As a trades business you will likely take on projects for which you don’t have all the skills, in which case you’ll need to hire-in specific subcontractors to fill the skills gaps and get the job done.
For example, if you’re a housebuilder with a small team, you could need extra labourers, an electrician, a joiner or a plasterer. For some projects such as extensions you may need concrete for footings and foundations. All these extra requirements and extra people will increase the liability potential of a job.
In this article we look at the risks involved when hiring-in extra help from subbies and how you can protect your business, the job itself and your clients, and some of the potential pitfalls to be aware of.
There are two types of subcontractors and for insurance purposes it’s important you know exactly where you stand.
Labour-only subcontractors (LOSC) are usually hired to work on projects when extra help is needed, typically on a short-term basis.
LOSCs become an integral part of your team. They use tools and equipment supplied by your business and work under your supervision and to working hours that you set. Therefore, they become your employees. As such, you become their employer and are required to hold employers’ liability insurance to ensure they are protected and your business is protected should something go wrong.
If you are increasing your workforce, you must inform your insurance provider, so your new hires are covered.
Bona-fide subcontractors (BFSC) are specialists in a particular field. They are usually hired on an ad-hoc basis to assist with certain aspects of building projects that a builder’s company does not have the skills to undertake. Such as when a house builder calls in a plumber, joiner and an electrician.
It’s important to be aware of the difference between a BFSC and a LOSC. A BFSC will not work under your supervision or direction from your company and will work independently on set tasks.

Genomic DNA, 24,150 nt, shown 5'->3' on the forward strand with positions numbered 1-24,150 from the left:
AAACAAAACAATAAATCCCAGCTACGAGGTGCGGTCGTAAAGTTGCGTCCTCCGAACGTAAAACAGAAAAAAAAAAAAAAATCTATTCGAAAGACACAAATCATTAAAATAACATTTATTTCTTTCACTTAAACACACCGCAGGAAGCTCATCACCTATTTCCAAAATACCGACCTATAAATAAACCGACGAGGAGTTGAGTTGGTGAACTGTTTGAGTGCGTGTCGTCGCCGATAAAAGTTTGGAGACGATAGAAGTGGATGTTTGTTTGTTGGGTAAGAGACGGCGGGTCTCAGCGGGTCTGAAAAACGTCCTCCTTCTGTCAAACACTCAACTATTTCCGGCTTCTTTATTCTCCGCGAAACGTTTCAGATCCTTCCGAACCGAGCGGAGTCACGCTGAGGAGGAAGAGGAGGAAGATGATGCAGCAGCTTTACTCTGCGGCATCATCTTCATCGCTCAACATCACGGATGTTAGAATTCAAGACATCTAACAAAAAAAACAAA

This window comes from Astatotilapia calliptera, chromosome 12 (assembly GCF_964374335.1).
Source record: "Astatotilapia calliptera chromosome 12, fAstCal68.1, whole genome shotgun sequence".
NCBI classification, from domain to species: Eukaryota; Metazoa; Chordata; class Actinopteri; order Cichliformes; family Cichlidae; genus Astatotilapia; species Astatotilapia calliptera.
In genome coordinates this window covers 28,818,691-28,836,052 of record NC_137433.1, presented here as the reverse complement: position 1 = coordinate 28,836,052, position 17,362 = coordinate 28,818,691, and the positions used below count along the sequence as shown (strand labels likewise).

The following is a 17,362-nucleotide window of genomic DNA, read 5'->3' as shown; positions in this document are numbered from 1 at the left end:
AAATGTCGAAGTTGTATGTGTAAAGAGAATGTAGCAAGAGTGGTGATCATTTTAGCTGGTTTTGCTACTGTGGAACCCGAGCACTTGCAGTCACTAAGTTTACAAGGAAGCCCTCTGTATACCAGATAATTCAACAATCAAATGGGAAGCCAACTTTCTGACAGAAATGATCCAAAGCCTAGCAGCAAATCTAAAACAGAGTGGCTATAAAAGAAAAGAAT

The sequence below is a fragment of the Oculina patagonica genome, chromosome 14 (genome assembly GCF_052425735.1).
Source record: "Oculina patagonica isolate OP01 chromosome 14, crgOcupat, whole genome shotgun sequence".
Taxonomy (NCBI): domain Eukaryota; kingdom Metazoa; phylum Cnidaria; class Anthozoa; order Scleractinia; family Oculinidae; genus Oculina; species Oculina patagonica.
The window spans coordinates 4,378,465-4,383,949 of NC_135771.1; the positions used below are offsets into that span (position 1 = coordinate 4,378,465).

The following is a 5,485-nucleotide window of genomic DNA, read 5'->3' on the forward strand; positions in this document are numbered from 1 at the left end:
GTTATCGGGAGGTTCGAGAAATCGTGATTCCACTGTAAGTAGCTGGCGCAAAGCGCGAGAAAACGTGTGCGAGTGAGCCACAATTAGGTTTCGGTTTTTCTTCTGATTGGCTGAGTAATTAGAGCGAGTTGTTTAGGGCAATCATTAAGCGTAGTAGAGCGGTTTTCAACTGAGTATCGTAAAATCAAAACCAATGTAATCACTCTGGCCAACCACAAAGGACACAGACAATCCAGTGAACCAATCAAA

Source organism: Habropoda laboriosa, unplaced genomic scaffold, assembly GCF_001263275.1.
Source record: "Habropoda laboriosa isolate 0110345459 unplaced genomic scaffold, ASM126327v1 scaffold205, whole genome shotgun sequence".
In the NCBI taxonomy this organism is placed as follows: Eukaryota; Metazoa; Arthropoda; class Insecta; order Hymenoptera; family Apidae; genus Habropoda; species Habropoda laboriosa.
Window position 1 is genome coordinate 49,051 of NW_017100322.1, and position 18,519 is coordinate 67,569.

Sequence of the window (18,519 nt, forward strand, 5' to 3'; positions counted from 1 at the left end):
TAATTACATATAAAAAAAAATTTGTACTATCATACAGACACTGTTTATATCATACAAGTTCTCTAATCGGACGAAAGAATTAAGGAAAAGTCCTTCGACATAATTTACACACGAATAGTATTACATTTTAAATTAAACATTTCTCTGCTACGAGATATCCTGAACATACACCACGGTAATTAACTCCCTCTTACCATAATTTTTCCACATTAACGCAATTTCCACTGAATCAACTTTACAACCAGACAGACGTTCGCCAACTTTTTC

BFSCs will supply their own materials and use their own equipment and will invoice the builder for payment for their services.
Bona-fide subcontractors are self-employed and required to carry their own liability insurances. Because of this, the hiring party needs to check the BFSCs insurances are adequate to the requirements of the job in hand and cover any losses should the worst happen.
As a minimum, a BFSC should carry public liability insurance with a limit of indemnity that is not less than your cover limit.
For further guidance covering how to know if a contractor should be classed as an employee, follow this link
There are a number of risks associated with hiring subcontractors. Arguably more so when hiring in BFSCs. We highlight a few of the risks as follows:
This is vital for the success of your projects, the welfare of your employees and your business, and the protection of third parties working or visiting your site. As mentioned above, LOSCs will join your team – even if that’s for a limited period of time – so they will work under your business insurances.
BFSCs need to carry their own liabilities insurance, and it’s up to you to make sure the BFSCs cover meets the requirements of the job. Otherwise, you could find your business is liable for something that the BFSC does wrong that has a negative impact on the job, leaving you to foot the bill.
If you’re hiring in subbies from an agency, then you’ll need to ensure you know exactly where the liability risk lies. Check your contract with the recruitment agency for a ‘hold harmless’ clause. A ‘hold harmless’ agreement indemnifies the suppliers from liability. So, if you hire in LOSCs from an agency and they cause a problem such as a theft, property damage or injury to someone, then you could find yourself liable and subject of a compensation claim.
Controlling the quality of the subcontractor’s work to meet the expectations of your client is crucial to the success of the project and to your business’ reputation.